You are a soldier, a veteran of war. The experiences that have made you stronger have also left your body marked by scars. The battles you have survived have helped you discover previously unknown parts of yourself that both make you proud and terrify you. Your training shows in the way you walk, the way you talk and the lines on your face.
You appreciate when people recognize you as a veteran and thank you for your service. But what you really need is to be with people who understand, who have been where you have been and who don’t require you to explain your stories or hide your struggles.
So you look online and find an ad for a veterans group, and you make plans to attend. A little nervous, you make your way to the meeting location. Once there, you open the door and walk in, looking forward to being with people who will understand you. You look around the room, and suddenly you know this was a huge mistake. Smiling faces greet you, perfect faces with glowing white teeth. Beautiful people are dressed in formal clothes, showing off their sculpted bodies and unlined faces. Not a scar in sight. And on the wall is a banner proclaiming, “Welcome to the Society of Veterans Healed by Plastic Surgery.”
You’re in the wrong place.
For many people, walking into a church on Sunday morning can feel like bringing a scarred face and a vulnerable heart into a group that has made every effort to look perfect on the outside and mask their own wounds. People with mental illness need to connect with others who will understand their daily struggle and love them through it. Instead, they walk into a room full of people who aren’t even willing to admit they’ve ever had a really bad day.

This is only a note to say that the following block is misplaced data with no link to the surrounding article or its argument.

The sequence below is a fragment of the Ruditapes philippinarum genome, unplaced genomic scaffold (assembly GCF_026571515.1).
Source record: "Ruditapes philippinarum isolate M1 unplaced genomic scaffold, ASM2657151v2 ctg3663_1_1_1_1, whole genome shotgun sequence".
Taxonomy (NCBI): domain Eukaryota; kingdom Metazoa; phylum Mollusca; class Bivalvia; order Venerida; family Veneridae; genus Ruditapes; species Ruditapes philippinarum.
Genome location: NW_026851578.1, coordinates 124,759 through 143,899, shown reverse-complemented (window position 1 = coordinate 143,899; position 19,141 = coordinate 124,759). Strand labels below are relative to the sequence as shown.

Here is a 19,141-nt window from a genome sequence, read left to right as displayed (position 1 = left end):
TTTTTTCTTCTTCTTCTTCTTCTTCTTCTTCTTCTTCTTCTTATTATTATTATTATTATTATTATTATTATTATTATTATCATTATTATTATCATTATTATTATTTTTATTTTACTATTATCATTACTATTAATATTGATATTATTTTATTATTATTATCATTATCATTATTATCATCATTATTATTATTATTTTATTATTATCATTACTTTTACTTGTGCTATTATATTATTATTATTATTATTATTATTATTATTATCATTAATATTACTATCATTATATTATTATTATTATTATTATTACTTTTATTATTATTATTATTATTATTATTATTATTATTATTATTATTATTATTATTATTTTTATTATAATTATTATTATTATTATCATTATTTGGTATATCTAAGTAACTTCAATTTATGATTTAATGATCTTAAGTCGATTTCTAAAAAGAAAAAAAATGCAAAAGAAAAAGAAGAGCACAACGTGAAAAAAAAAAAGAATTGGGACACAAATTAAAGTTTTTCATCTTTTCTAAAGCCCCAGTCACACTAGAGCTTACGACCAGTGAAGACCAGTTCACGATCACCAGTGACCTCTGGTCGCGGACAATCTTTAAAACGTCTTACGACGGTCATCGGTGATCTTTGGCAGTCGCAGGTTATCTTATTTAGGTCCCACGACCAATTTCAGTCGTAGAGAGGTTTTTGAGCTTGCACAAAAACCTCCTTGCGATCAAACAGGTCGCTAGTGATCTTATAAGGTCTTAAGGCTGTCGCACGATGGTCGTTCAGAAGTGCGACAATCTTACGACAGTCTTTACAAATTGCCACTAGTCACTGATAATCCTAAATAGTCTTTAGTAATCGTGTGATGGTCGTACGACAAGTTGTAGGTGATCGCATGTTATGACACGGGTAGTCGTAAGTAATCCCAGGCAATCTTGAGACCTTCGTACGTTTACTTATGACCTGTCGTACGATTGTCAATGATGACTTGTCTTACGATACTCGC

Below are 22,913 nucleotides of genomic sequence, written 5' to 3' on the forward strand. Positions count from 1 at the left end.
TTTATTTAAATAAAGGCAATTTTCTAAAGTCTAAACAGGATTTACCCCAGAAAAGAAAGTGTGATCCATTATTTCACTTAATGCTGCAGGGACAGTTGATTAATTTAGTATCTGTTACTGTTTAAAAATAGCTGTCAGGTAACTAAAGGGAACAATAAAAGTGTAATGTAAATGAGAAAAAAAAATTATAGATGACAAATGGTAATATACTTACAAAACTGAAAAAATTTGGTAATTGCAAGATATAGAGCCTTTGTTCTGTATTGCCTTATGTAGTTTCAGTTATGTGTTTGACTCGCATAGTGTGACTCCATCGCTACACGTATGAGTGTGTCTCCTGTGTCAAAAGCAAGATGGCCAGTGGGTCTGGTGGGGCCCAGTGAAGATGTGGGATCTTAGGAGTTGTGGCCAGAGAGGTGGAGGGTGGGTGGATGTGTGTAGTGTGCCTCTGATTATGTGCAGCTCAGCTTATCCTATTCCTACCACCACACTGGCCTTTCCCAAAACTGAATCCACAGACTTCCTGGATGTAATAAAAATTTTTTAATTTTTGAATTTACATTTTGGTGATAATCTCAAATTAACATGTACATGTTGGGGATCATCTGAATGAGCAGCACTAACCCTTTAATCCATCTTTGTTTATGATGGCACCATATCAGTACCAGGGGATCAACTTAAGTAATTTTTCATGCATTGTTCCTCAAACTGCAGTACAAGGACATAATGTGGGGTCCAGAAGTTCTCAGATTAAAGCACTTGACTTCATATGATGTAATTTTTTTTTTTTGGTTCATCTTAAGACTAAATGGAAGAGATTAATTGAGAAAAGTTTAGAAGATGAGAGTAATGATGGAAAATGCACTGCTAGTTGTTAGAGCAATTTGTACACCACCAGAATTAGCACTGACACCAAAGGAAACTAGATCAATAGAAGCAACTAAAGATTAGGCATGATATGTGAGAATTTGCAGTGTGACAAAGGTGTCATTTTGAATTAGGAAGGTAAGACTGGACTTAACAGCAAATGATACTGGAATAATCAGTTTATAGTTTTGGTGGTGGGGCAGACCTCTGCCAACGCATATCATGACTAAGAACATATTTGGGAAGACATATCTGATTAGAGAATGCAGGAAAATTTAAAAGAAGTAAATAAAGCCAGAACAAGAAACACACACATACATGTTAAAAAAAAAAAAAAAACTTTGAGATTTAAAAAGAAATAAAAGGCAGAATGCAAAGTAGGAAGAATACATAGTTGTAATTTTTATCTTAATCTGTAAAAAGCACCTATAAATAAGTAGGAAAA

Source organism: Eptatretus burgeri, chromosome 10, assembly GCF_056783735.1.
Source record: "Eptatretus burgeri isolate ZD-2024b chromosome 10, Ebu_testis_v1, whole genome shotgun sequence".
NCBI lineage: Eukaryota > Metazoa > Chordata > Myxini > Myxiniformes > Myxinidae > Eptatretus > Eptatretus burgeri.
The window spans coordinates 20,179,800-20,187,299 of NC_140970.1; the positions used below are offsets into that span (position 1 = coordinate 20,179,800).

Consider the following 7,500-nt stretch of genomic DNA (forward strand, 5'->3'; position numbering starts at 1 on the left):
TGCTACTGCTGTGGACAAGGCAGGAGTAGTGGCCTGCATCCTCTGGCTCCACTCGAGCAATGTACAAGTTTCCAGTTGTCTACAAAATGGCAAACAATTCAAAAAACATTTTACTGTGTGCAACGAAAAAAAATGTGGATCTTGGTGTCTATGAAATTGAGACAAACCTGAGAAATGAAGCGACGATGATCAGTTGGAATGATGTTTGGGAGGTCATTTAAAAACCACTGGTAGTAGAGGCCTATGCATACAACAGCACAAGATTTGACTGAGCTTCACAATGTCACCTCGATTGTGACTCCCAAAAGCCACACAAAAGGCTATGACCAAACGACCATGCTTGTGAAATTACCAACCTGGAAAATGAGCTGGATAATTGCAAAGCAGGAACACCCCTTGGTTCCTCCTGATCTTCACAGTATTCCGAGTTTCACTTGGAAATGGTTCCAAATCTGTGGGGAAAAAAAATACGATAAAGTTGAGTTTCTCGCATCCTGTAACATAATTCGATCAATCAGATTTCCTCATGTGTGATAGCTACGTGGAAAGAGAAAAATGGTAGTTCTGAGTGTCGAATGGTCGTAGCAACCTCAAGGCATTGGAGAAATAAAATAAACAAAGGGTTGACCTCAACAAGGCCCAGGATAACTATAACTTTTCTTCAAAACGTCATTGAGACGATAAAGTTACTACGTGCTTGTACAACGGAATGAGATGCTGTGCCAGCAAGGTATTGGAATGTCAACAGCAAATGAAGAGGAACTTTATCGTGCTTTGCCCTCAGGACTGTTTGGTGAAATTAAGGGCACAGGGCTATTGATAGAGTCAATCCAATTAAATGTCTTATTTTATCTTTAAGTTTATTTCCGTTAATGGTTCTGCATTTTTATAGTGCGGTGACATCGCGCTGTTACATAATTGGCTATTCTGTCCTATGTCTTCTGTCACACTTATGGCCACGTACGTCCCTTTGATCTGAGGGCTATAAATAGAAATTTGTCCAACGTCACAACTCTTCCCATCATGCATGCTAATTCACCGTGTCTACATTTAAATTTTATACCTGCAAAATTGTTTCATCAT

Historically, when people have sought help for dealing with a mental health problem, the number-one place they have gone is to a member of the clergy. What do they encounter when they walk through the doors of our churches? Many find acceptance, the love of Christ, and real help; many more find misunderstanding, fear, and even open hostility. Many encounter the subtle message that they’d better hide not only their illness, but every problem in their lives. One of the most heartbreaking things they find is a community of people who lack the ability to welcome them because they’re so out of touch with their own brokenness and they have forgotten how generously Jesus has welcomed them.
If you’re like me, you can do a pretty good job of hiding your flaws and struggles for at least an hour. For people who live with mental illness, especially serious and chronic disorders, symptoms are hard to hide. Some people can’t hide their struggles for five minutes. How can they enter into community with people who pretend nothing is wrong and there is nothing in them that doesn’t work as it should?
I spend a lot of time writing and speaking to people in the church, educating them and advocating for a more Christ-like response to people with mental illness and their loved ones. I ask Christians to live up to their calling as representatives of Jesus, extending love and practical kindness to people who live with mental illness, just as we do to others. And when I stand up in front of a group of Christians with this message, I ask them to start by acknowledging their own brokenness.